Few movies have solidified their status through both their storytelling and their soundtrack like Top Gun has. The iconic film hangs like a backdrop of the best parts of the 80s; overzealous, cocky pilots in aviators and bomber jackets, burnt orange sunsets and gooey romance, and kick-ass rock and guitar riffs.

For all its grandiose, Top Gun is a film that has stayed so perfectly intact all these years for good reason, like an artefact to admire in a museum of Top (ha!) Things We Will Always Get Nostalgic For. It’s why people were a little apprehensive about a sequel arriving 36 years later, but why it was so damn important to nail that soundtrack. Sure, we all love a bit of Tom Cruise on a motorbike, or a group of shirtless hunks on the beach, but nothing from the film compares to the absolute thrill we get (towards aircraft, of all things) as soon as those opening chords of Kenny Loggins’ ‘Danger Zone’ begins.

Top Gun: Maverick sees the return of all things we loved from the original. It’s described by the cast as a “welcome back to the movies”, and the sentiment couldn’t be more accurate. Top Gun is, in all accounts of the word, a movie. It’s grand, it’s heart wrenching, it’s emotional and dramatic, and its successor follows admirably in suit. But just like the first, Top Gun: Maverick’s soundtrack is its best element, and we unpack some of the power behind it below.

Warning ** slight spoilers for Top Gun: Maverick ahead

The big romantic ballad

Perhaps nothing builds as much tension of a whimsical love than an 80s ballad, its swooping choruses and endearing devotions are marked in our society as some of the grandest displays of love we’ve ever seen, which is why a lot were attached to films. The two went hand in hand; after all, how could you really tell how much these two characters loved each other if there wasn’t a sopping old love song soundtracking the moment?

Top Gun’s big romantic track was a goldmine. Berlin’s ‘Take My Breath Away’ was a moment of its own, battling ‘Danger Zone’ for most memorable scenes. It pops up a few times throughout the film and brings an extra level of depth to Maverick and Charlie’s romance, again welcoming that sense of cinema and drama. But how do you translate an 80s love ballad from its distinct 80s era to its modern sequel?

Lady Gaga’s ‘Hold My Hand’ was described by Tom Cruise himself as being the missing piece the film needed, “its heartbeat.” Paying the perfect homage to the familiar tone and sound of the last film, the track is an anthemic arena-sized ballad that lends itself to the big screen perfectly. And not only does it do a perfect job of enhancing the romantic tension that flows throughout the film with Maverick and his new flame Penny, but it also gives a touching nod to the love between Maverick and the loss of his best friend and wingman Goose, which is perhaps the deepest love and connection from both films.


The ‘Great Balls of Fire’ remake

One of the things Top Gun: Maverick does especially well is pay homage to the character Goose. There’s a beautiful sentiment throughout the film that reminds us that while it can never be as good as him being there, this is the best we could’ve asked for. A fan-favourite scene from the original is Goose and Maverick sitting at a piano laughing as they sing along to Jerry Lee Lewis’ ‘Great Ball of Fire.’ Goose’s young son is sitting atop the piano watching all the fun, a tribute that pops up in the sequel as we see Miles Teller, who plays Goose’s now grown son “Rooster”, in a bar behind a piano singing the same hit.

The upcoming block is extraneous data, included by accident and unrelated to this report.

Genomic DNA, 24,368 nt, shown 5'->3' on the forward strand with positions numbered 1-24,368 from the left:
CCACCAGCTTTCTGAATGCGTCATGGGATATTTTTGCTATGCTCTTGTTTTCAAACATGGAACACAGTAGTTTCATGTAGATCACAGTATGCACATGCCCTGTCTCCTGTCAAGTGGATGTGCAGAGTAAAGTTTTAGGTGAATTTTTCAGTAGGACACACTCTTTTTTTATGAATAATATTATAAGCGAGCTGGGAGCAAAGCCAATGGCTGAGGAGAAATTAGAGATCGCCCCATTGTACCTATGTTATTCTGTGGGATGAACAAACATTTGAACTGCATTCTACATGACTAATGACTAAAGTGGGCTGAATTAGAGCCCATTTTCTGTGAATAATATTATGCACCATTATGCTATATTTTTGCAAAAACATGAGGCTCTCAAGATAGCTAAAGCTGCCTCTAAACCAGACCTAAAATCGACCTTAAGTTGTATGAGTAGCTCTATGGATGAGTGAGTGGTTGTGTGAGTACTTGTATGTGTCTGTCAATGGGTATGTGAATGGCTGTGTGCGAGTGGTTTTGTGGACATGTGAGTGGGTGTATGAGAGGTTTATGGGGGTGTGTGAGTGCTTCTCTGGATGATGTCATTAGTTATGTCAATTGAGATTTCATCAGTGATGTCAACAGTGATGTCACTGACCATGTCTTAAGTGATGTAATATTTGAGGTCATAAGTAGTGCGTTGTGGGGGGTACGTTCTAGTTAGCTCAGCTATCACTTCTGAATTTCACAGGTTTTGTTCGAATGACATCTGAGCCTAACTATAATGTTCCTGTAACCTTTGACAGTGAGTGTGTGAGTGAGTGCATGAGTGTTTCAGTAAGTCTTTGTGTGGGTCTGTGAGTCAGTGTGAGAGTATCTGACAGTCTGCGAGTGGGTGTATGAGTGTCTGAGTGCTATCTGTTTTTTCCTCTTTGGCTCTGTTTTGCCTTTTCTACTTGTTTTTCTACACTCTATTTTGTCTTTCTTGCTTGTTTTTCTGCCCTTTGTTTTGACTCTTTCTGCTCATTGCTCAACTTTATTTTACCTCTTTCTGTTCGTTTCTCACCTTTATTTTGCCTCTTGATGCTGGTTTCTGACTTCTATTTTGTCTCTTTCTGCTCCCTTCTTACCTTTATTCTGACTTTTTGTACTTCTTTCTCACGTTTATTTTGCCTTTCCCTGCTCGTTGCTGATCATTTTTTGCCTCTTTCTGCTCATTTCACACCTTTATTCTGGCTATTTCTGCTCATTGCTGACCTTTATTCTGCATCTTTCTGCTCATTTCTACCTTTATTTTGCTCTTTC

Not only is the scene a great little easter egg for fans, but it blends the two films together beautifully. And by using the exact same song, it creates that hype and admiration that was felt when you first saw it in 1986 while also providing that heart-warming nostalgia.


The right kind of mood for the beach scene

In the original, Kenny Loggins backed the infamous volleyball scene with ‘Playing with the Boys’, a fun and not-too-serious track that was exactly what was needed for a fun and not-too-serious break from the rest of the film’s emotion. The scene is meant to show that even dudes in the air force can have fun too and act boyish on the beach, and it became one of the film’s most-loved scenes not only for its abundance of shirtless hotties but for its realness and goofiness.

In Top Gun: Maverick, we see a similar scene but this time it’s football on the beach by the water, a task that Maverick has set up for his crew to become better team players. One Republic make a feature here with their track ‘I Ain’t Worried’, a catchy, summery tune that sees their trademark whistling and pop vibes fit perfectly with the casualness of the scene. Both the song and the scene feel good, representing a friendship and togetherness that serves as a break from the rest of the film’s tensity. Oh, and this time there’s a lot more shirtless hunks to enjoy.

All in all, Top Gun: Maverick sends a mighty salute to its predecessor, both with its cinema and its sound. Every aspect of the film has been designed to tell both stories beautifully, and the music sends the loudest message of all. The soundtrack to the sequel features only a limited amount of songs (the rest being original score that Lady Gaga helped with), but each one stands within its own power and truly makes the film what it is. Top Gun just simply wouldn’t be the same without ‘Danger Zone’ and ‘Take My Breath Away’ backdropping those memorable moments, just as Top Gun: Maverick wouldn’t hold the same weight if ‘Hold My Hand’ wasn’t heard echoing throughout the film.

To love Top Gun is to love its “movie music”, and it’s beyond incredible to feel that feeling when watching a movie once again.